City Drops Suit Against Some Jewish Shop Owners Over Dress Codes
NEW YORK (CBSNewYork/AP) — The City of New York has dropped a lawsuit against seven Hasidic storeowners in Williamsburg, Brooklyn, who posted signs in their windows asking customers to dress modestly.
The merchants had faced steep fines for banning shorts, sleeveless shirts and low-cut necklines.
The Human Rights Commission said the signs discriminated against women and non-Orthodox men.
The owners had maintained the dress code was religion-based. Hasidic Jews are known for their modest clothing, which they feel is their religious obligation.
“I was astonished, amazed. I mean, why should they even look at those signs?” Gold asked CBS 2′s Tony Aiello last year.
That sign Gold referred to was a customer dress code calling for no shorts, no sleeveless shirts and no low-cut necklines.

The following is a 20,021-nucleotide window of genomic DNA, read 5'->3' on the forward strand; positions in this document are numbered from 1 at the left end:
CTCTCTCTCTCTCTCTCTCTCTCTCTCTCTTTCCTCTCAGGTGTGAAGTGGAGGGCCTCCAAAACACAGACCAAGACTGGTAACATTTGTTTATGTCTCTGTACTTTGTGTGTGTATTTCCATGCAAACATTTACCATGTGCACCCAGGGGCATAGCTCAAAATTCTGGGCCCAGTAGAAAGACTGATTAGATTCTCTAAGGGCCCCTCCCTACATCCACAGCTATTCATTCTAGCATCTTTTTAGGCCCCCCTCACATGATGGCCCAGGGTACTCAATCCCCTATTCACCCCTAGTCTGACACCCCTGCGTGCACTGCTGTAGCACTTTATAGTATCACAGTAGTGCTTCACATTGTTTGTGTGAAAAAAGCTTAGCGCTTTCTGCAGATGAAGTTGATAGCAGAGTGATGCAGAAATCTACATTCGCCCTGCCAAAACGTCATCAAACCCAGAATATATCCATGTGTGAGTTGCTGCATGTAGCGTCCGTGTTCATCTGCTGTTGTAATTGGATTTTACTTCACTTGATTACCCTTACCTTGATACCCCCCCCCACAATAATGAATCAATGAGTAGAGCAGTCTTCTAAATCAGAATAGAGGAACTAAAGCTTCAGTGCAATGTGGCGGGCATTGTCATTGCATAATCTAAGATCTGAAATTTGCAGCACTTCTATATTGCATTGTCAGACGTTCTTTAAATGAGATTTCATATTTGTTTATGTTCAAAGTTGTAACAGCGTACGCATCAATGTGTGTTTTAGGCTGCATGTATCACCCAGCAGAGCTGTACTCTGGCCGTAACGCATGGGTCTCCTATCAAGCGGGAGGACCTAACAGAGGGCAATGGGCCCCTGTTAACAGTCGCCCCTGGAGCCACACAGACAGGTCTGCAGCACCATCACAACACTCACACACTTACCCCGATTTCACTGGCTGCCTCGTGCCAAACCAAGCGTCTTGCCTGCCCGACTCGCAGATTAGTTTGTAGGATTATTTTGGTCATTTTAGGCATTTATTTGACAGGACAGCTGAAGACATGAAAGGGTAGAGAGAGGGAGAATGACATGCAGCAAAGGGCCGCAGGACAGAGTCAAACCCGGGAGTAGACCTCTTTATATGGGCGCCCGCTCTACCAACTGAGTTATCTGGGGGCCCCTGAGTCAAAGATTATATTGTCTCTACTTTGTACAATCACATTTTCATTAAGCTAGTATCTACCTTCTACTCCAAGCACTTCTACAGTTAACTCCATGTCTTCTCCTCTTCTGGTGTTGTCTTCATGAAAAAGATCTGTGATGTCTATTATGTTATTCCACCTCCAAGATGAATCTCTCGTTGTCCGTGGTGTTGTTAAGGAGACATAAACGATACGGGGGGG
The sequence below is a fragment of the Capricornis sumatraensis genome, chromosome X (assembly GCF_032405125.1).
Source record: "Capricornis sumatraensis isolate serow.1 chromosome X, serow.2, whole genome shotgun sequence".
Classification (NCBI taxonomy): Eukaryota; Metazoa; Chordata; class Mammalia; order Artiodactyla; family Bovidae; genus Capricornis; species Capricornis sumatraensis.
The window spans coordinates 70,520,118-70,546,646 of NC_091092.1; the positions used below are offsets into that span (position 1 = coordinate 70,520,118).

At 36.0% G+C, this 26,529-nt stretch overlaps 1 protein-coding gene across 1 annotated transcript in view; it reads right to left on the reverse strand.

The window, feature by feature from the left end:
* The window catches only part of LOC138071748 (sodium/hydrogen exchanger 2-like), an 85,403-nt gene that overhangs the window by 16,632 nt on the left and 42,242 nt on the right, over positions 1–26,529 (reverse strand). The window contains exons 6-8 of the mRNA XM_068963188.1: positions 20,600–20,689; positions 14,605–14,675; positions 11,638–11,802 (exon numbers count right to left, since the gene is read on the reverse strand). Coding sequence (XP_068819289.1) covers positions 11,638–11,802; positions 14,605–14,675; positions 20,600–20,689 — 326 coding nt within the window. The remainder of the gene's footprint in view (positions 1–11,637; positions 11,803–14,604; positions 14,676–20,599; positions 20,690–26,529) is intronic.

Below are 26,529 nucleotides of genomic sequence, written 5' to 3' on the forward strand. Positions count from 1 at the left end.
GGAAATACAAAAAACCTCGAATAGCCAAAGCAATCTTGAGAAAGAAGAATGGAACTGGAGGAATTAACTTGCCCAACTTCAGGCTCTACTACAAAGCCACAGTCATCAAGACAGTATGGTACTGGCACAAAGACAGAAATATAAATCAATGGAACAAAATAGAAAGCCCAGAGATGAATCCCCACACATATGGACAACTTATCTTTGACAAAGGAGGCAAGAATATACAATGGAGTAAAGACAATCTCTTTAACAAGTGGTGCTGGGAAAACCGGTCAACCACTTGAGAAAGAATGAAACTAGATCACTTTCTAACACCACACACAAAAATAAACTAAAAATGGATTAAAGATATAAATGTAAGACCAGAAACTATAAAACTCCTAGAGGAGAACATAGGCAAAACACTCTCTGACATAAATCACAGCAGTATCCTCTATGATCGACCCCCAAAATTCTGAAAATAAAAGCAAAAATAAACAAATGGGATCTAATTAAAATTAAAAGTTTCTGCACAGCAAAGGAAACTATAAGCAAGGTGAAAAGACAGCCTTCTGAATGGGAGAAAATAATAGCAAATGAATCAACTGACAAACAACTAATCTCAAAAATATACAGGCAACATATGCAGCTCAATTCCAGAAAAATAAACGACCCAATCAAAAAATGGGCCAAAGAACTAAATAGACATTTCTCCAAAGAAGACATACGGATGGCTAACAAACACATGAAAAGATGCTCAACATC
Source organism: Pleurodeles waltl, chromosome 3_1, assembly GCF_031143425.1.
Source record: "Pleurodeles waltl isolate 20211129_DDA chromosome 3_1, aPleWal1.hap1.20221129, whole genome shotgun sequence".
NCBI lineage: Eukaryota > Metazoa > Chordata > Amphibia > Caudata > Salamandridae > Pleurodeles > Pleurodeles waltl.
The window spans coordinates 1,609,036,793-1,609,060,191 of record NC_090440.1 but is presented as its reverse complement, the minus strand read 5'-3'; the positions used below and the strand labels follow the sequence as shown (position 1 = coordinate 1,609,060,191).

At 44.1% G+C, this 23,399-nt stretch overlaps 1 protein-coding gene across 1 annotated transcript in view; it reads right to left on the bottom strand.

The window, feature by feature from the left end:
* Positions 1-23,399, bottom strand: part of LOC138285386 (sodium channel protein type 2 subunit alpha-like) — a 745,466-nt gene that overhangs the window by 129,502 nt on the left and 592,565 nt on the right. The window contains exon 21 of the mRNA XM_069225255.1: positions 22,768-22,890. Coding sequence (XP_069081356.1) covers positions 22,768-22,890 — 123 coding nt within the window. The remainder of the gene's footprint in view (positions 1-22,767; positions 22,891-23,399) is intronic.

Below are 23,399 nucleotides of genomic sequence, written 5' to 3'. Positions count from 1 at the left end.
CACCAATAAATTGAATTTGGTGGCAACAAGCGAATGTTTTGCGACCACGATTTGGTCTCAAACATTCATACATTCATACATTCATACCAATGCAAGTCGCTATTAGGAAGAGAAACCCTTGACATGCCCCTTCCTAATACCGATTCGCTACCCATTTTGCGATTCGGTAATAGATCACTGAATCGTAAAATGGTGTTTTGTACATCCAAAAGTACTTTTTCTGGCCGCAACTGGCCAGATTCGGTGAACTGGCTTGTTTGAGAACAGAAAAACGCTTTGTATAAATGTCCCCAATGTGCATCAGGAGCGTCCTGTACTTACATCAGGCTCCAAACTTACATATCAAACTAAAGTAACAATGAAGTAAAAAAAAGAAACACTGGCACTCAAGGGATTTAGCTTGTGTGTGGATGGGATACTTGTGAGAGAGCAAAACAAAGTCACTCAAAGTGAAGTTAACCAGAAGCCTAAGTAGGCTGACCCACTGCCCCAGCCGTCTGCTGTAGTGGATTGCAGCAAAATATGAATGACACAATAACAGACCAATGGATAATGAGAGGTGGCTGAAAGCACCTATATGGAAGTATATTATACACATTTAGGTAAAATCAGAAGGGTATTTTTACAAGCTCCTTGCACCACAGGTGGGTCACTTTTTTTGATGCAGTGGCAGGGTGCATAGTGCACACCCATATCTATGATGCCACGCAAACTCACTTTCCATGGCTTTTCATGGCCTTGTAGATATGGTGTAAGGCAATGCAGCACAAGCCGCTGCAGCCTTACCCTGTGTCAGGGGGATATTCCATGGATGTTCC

Gold said last year that despite the sign, he would not turn away a customer who didn’t adhere to the dress code.
Under the settlement reached Tuesday, the businesses will avoid any fines. But any future signs must make clear they do not discriminate on the basis of gender or race.
Rabbi David Niederman, the president of the United Jewish Organizations Williamsburg, called the settlement a victory.
You May Also Be Interested In These Stories
- 1 Killed, 2 Hospitalized In Garden State Parkway Crash
- Sen. Kirsten Gillibrand Pushes For Lower Child Care Costs
- Malaysia Airlines Flight Might Have Turned Back Before Vanishing
- Author Discusses Kitty Genovese Murder 50 Years Later
(TM and © Copyright 2014 CBS Radio Inc. and its relevant subsidiaries. CBS RADIO and EYE Logo TM and Copyright 2014 CBS Broadcasting Inc. Used under license. All Rights Reserved. This material may not be published, broadcast, rewritten, or redistributed. The Associated Press contributed to this report.)